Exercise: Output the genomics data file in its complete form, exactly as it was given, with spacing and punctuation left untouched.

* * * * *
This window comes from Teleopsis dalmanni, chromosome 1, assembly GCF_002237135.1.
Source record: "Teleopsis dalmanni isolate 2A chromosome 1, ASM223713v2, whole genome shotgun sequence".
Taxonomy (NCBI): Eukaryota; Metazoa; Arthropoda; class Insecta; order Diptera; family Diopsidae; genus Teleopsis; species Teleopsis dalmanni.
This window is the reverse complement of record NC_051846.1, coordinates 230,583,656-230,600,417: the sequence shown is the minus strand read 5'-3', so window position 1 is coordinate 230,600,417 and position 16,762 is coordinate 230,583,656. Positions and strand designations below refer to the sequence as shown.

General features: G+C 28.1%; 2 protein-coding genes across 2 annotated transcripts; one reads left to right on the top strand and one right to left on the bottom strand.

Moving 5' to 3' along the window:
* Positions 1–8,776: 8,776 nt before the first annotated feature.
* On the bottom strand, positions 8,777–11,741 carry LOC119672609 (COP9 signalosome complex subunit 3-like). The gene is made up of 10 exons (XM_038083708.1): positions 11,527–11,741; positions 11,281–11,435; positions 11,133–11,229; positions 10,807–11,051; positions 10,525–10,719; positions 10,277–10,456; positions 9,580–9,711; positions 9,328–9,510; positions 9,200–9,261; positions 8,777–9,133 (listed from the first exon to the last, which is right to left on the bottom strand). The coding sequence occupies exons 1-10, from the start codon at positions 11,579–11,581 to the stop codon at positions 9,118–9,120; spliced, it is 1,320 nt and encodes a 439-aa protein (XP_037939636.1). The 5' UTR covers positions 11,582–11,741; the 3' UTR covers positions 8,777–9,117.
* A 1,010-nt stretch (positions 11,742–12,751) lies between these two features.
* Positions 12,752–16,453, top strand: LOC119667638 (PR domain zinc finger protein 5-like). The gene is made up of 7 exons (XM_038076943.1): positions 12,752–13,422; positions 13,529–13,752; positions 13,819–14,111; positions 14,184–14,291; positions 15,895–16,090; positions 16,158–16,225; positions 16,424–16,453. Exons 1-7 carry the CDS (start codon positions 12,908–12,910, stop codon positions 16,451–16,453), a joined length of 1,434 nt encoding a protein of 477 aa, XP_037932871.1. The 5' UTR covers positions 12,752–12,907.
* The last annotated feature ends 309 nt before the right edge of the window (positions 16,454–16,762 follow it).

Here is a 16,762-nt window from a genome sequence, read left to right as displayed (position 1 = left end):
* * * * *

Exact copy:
This window comes from Teleopsis dalmanni, chromosome 1, assembly GCF_002237135.1.
Source record: "Teleopsis dalmanni isolate 2A chromosome 1, ASM223713v2, whole genome shotgun sequence".
Taxonomy (NCBI): Eukaryota; Metazoa; Arthropoda; class Insecta; order Diptera; family Diopsidae; genus Teleopsis; species Teleopsis dalmanni.
This window is the reverse complement of record NC_051846.1, coordinates 230,583,656-230,600,417: the sequence shown is the minus strand read 5'-3', so window position 1 is coordinate 230,600,417 and position 16,762 is coordinate 230,583,656. Positions and strand designations below refer to the sequence as shown.

General features: G+C 28.1%; 2 protein-coding genes across 2 annotated transcripts; one reads left to right on the top strand and one right to left on the bottom strand.

Moving 5' to 3' along the window:
* Positions 1–8,776: 8,776 nt before the first annotated feature.
* On the bottom strand, positions 8,777–11,741 carry LOC119672609 (COP9 signalosome complex subunit 3-like). The gene is made up of 10 exons (XM_038083708.1): positions 11,527–11,741; positions 11,281–11,435; positions 11,133–11,229; positions 10,807–11,051; positions 10,525–10,719; positions 10,277–10,456; positions 9,580–9,711; positions 9,328–9,510; positions 9,200–9,261; positions 8,777–9,133 (listed from the first exon to the last, which is right to left on the bottom strand). The coding sequence occupies exons 1-10, from the start codon at positions 11,579–11,581 to the stop codon at positions 9,118–9,120; spliced, it is 1,320 nt and encodes a 439-aa protein (XP_037939636.1). The 5' UTR covers positions 11,582–11,741; the 3' UTR covers positions 8,777–9,117.
* A 1,010-nt stretch (positions 11,742–12,751) lies between these two features.
* Positions 12,752–16,453, top strand: LOC119667638 (PR domain zinc finger protein 5-like). The gene is made up of 7 exons (XM_038076943.1): positions 12,752–13,422; positions 13,529–13,752; positions 13,819–14,111; positions 14,184–14,291; positions 15,895–16,090; positions 16,158–16,225; positions 16,424–16,453. Exons 1-7 carry the CDS (start codon positions 12,908–12,910, stop codon positions 16,451–16,453), a joined length of 1,434 nt encoding a protein of 477 aa, XP_037932871.1. The 5' UTR covers positions 12,752–12,907.
* The last annotated feature ends 309 nt before the right edge of the window (positions 16,454–16,762 follow it).

Here is a 16,762-nt window from a genome sequence, read left to right as displayed (position 1 = left end):